IT’S A MIRACLE, BUT WE MADE IT!
February 11th sees the 2000AD convention and a celebration of the comic’s 40th birthday. It’s also the official launch for my text novel Serial Killer, with a signing at Gosh! bookshop the day before. Serial Killer is the first book in the Read Em and Weep series, a black comedy crime thriller about comics, murder, and revenge for a lost childhood, co-written with Kevin O’Neill. It’s available as an ebook on Amazon now (for a limited time at the special low price of 99p), and will shortly be available as a paperback, too.
Naturally, I’m delighted 2000AD has hit 40, and I’m often asked about whether I thought it would do so. Normally, I keep my answers light and frothy, because that’s all the press want to hear and it wouldn’t be appropriate to say otherwise at a birthday party. We’re there to celebrate, not recriminate, so I’m sure that’s what I shall be doing on February 11.
But I thought I’d briefly share with you a very different perspective which pays tribute to you, the readers –rather than us creators – for hanging on in there when the comic went through some truly terrible times, which would have destroyed a lesser publication. In other words, the reality, rather than the cappuccino comics version I shall be happily talking about when I have my party hat on on February 11.
The reality is I created 2000AD in a poisonous wasteland of negativity, passive aggression, bitterness and jealousy, verging on outright hatred. Something I’ve never experienced on any other publication I’ve worked on before or since.
It was like I was the enemy for creating a comic that raised them out of their toxic slough of despond and perhaps their hoped-for redundancies.
This toxicity continued on and off, attracting and encouraging new dysfunctional individuals, despite any cosy bullshit you may have read elsewhere, at least through to the terrible 90s and the millennium. There the supposed 2000AD party turned into a buy-your-own-drink in a basement pub and a long, sustained and venomous attack on my writing abilities by the editorial team. (Something to do with time continuity on Nemesis The Warlock.)
It took Rebellion taking over the comic for some sanity and maturity to return and the comic to re-discover its patiently-waiting audience. I think the last sixteen years have been a relatively calm period with some excellent stories and art, and they are sometimes overshadowed by the earlier more colourful, turbulent years.
The reason is simple – the staff actually seem to like the comic they’re working on.
Most of us creators have endless examples of just how toxic and dysfunctional those pre-millennium years were.
For now, I’ll confine myself to one example. My brief was to create 2000AD, ensure it was successful over its first crucial four or five months, appoint an editor to take over from me, and then move on to creating a new comic. Just as I’d done before on Battle and Action. My next planned comic was Misty.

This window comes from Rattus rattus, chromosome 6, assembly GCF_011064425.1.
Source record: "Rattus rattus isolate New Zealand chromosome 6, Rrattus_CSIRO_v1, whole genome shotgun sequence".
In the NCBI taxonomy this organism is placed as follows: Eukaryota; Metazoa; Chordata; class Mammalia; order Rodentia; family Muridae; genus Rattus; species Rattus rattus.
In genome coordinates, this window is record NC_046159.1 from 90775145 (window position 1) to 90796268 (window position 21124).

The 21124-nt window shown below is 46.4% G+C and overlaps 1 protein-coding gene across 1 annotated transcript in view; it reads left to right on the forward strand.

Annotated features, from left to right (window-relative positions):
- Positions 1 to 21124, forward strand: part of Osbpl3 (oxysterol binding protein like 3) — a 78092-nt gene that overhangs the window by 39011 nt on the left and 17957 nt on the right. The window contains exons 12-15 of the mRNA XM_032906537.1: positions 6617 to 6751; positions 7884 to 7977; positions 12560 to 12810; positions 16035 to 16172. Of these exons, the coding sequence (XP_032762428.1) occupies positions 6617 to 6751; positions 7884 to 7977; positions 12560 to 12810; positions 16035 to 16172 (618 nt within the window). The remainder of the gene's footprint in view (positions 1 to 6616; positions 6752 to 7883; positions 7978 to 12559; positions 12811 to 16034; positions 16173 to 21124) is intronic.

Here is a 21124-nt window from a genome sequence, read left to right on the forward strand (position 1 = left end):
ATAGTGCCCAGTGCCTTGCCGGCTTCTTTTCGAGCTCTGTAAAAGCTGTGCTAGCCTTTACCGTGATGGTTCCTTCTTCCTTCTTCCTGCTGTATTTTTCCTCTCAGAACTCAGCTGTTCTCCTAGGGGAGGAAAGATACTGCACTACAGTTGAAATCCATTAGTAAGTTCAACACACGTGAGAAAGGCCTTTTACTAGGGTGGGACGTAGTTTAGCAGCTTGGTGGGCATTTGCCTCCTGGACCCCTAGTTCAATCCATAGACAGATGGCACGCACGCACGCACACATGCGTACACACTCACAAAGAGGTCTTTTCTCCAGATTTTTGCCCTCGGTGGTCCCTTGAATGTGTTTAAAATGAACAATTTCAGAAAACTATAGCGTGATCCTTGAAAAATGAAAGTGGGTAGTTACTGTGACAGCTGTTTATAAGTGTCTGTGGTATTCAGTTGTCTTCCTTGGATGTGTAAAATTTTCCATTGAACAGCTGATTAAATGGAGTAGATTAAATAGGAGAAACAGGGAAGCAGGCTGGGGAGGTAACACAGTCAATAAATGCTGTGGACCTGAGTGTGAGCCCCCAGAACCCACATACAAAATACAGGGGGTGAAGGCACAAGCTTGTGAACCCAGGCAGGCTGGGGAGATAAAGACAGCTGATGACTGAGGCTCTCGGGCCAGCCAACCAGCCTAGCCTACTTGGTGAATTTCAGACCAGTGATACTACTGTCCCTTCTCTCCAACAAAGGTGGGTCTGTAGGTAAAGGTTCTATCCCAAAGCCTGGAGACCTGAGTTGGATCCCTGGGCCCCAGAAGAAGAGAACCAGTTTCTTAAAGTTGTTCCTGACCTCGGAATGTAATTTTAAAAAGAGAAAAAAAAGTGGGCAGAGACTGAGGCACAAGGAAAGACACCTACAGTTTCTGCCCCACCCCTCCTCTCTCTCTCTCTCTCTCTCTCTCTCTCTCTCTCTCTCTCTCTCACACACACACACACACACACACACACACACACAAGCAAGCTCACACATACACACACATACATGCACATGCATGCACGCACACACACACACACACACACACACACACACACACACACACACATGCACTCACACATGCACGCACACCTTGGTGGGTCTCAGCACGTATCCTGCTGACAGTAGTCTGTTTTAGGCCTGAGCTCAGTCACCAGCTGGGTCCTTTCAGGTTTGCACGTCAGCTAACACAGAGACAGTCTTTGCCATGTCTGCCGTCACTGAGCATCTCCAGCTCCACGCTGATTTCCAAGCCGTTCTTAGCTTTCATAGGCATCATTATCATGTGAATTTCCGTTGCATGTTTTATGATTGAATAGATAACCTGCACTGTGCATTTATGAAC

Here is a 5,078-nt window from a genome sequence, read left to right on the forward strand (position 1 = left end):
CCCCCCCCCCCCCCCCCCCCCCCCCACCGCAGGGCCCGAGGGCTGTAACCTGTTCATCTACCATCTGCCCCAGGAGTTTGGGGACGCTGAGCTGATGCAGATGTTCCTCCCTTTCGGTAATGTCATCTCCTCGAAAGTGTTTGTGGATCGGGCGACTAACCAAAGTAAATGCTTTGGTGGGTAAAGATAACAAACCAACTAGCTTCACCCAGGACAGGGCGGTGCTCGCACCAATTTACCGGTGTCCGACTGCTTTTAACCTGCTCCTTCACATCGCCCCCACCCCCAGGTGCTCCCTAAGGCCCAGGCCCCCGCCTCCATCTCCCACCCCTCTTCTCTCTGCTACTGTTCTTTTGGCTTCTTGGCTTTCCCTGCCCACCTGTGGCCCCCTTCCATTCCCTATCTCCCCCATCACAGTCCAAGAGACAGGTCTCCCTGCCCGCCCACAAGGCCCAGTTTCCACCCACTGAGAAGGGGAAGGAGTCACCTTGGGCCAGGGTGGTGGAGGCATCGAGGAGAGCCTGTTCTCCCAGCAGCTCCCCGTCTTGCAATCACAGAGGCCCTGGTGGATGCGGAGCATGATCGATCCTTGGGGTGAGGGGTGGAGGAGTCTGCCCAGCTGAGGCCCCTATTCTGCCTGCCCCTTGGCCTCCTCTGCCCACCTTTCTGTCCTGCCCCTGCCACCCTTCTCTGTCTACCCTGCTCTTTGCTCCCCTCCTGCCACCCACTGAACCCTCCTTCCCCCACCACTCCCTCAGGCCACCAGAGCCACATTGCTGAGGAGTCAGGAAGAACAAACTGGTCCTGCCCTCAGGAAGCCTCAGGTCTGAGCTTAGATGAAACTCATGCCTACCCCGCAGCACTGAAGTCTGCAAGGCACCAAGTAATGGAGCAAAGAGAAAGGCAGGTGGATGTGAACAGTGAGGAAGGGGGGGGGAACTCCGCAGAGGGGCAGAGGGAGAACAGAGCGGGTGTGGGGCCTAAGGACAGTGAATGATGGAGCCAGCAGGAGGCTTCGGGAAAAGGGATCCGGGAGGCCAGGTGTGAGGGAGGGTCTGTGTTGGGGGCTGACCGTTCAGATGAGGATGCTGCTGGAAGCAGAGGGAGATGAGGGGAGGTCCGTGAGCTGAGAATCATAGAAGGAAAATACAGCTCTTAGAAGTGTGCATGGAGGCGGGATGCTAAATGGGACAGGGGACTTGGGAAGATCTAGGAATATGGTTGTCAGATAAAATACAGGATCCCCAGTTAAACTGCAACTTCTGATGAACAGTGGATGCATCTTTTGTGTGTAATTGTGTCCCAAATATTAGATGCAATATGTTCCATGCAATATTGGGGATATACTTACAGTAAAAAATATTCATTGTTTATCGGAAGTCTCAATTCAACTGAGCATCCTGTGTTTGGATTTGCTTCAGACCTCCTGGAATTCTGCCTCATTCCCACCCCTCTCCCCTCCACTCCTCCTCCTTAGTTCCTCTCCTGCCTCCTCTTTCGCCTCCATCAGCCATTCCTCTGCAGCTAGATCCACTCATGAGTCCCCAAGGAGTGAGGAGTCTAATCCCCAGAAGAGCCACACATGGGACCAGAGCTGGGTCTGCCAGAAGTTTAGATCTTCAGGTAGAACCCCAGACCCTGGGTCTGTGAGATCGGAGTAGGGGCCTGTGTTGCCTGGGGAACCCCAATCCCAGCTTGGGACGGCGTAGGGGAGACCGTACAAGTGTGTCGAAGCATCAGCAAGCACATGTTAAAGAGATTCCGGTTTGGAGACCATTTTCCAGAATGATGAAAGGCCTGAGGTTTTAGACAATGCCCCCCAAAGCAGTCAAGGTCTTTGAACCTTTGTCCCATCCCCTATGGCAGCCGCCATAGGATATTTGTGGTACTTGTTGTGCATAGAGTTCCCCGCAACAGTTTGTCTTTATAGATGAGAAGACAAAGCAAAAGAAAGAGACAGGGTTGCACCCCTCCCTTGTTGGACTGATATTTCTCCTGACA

The publisher and I couldn’t agree financial terms on Misty, so, my work on 2000AD complete, I prepared to return to freelancing. To my surprise, my 2000AD editor-designate – who I had appointed – made it very clear that he didn’t want any stories from me. I felt an itch between my shoulder blades, and thought (not for the last time on 2000AD): ‘Shit! I’ll have to find some other freelance work in a hurry!’. So I rang up Jinty from the 2000AD office, and desperately lined up some girls comic work to pay the bills.
It was only after a gap of a couple of months or more that other counsels prevailed at 2000AD and I was approached to write stories for my own creation.
This example could be repeated endlessly, not just by me, but by other creators; it was a negative and fractious environment where only two things sustained me: my affection for the original publication, and the readers. Nothing else.
How you readers were patient through the bad times, I’ll never know. I would often read letters saying something rather desperate and hopeful like ‘2000AD is crap at the moment, but it’s got to get better soon. It’s got to.’
I guess it was because of memories of earlier favourite eras, but the readership hung on in there and – eventually – just after the millennium it came good again and there was a progressive reversion to the classic 2000AD universe and new stories in that tradition, rather than pathetic attempts to imitate Vertigo or turn the comic into Loaded, etc.
So I want to thank everyone for doing so – I seriously doubt I’d have had your patience and tolerance!
(Private Eye was my personal 2000AD which I bought avidly, every fortnight, for years, but gave up on when the current editor took over because it wasn’t ballsy enough for my taste.)
If you’re wondering how much comic toxicity is covered in Serial Killer, you may be disappointed to know that – whilst there are a number of surprising revelations – fiction can never compete with real life. Because my criteria for including material in the novel was – is it funny? Can it be made to be funny? If it wasn’t funny, or – occasionally – very emotional, I didn’t go there.
Some of the examples in real life were just not funny at all. You could read them and weep.
So, on February 11th, I’m genuinely looking forward to having fun – by enjoying the excellent company of you, the readers, who, miraculously, rose above it all. Even if you don’t buy the book, stop by my table to say hello.
See you there.
Buy Serial Killer now from Amazon!